Brands such as Netflix already do this, for example, by curating custom suggestions based on previous watching behaviors. These suggestions are unique to the user and provide a service unique to them. UX designers need to tap into AI and ML personalization opportunities to supply variable content where appropriate.
One of the most surefire UX design trends for 2022 is the dark theme. Although this trend isn’t exactly new – a 2020 Android Authority poll found 82% of their readers used dark themes when possible – but now more and more companies are rolling out dark themes.
Why? Not only is the dark background and light font sleek, crisp, and modern, it provides two critical advantages to UX: it improves battery life (especially with OLED screens) and reduces blue-light exposure, which can help minimize eye-strain and promote better sleep.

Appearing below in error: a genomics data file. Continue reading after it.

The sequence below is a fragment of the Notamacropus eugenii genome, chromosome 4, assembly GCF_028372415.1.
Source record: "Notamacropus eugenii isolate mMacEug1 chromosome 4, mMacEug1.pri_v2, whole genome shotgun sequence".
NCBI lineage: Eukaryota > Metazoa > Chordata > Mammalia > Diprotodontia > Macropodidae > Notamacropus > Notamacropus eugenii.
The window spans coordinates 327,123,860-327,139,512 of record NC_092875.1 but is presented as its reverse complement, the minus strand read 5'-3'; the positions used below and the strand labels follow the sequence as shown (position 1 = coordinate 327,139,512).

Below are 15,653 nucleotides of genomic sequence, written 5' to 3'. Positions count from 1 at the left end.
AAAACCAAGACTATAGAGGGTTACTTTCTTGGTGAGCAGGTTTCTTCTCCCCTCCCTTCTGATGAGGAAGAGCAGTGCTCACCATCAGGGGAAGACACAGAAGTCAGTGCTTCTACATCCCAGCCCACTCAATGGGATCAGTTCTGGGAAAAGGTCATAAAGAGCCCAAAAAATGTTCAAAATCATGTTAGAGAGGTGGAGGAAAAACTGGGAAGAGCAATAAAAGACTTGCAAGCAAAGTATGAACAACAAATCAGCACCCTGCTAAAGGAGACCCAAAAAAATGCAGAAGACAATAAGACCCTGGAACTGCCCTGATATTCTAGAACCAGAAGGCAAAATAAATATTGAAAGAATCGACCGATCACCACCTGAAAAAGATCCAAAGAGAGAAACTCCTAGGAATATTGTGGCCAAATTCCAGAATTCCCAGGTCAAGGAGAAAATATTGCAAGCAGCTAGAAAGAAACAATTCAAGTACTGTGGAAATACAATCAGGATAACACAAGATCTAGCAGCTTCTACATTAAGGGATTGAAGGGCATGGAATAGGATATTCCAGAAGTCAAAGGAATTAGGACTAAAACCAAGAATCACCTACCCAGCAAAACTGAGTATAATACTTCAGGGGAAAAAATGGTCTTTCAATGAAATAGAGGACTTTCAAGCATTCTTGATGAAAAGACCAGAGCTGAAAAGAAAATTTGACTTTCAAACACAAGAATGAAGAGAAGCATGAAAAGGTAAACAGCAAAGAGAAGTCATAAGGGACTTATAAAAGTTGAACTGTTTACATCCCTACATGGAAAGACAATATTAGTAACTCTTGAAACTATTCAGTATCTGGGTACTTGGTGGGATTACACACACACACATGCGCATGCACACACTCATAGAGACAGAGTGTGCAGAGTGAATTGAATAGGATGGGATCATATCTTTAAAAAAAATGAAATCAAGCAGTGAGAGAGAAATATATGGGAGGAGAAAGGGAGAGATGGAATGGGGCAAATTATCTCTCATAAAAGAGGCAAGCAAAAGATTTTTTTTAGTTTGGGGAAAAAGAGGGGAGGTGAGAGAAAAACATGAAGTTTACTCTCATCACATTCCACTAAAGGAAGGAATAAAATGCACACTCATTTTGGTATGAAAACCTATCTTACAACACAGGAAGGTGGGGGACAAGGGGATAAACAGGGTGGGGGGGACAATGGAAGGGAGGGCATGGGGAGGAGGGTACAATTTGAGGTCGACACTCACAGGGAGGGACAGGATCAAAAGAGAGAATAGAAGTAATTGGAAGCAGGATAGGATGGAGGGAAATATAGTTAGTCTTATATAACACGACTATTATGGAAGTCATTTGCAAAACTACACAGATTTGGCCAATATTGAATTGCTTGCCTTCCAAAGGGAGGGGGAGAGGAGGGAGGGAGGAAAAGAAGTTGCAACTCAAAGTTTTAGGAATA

When it comes to accessibility and inclusion, the University of Cambridge has got it exactly right:
“Every design decision has the potential to include or exclude customers. Inclusive design emphasizes the contribution that understanding user diversity makes to informing these decisions, and thus to including as many people as possible. User diversity covers variation in capabilities, needs and aspirations.”
In 2022, UX designers need to cater to as broad an audience as possible. Each design decision can either make a user’s life easier, or make them feel left out. That means taking into consideration potential users’ needs and points of view. Nielsen Norman Group recommends: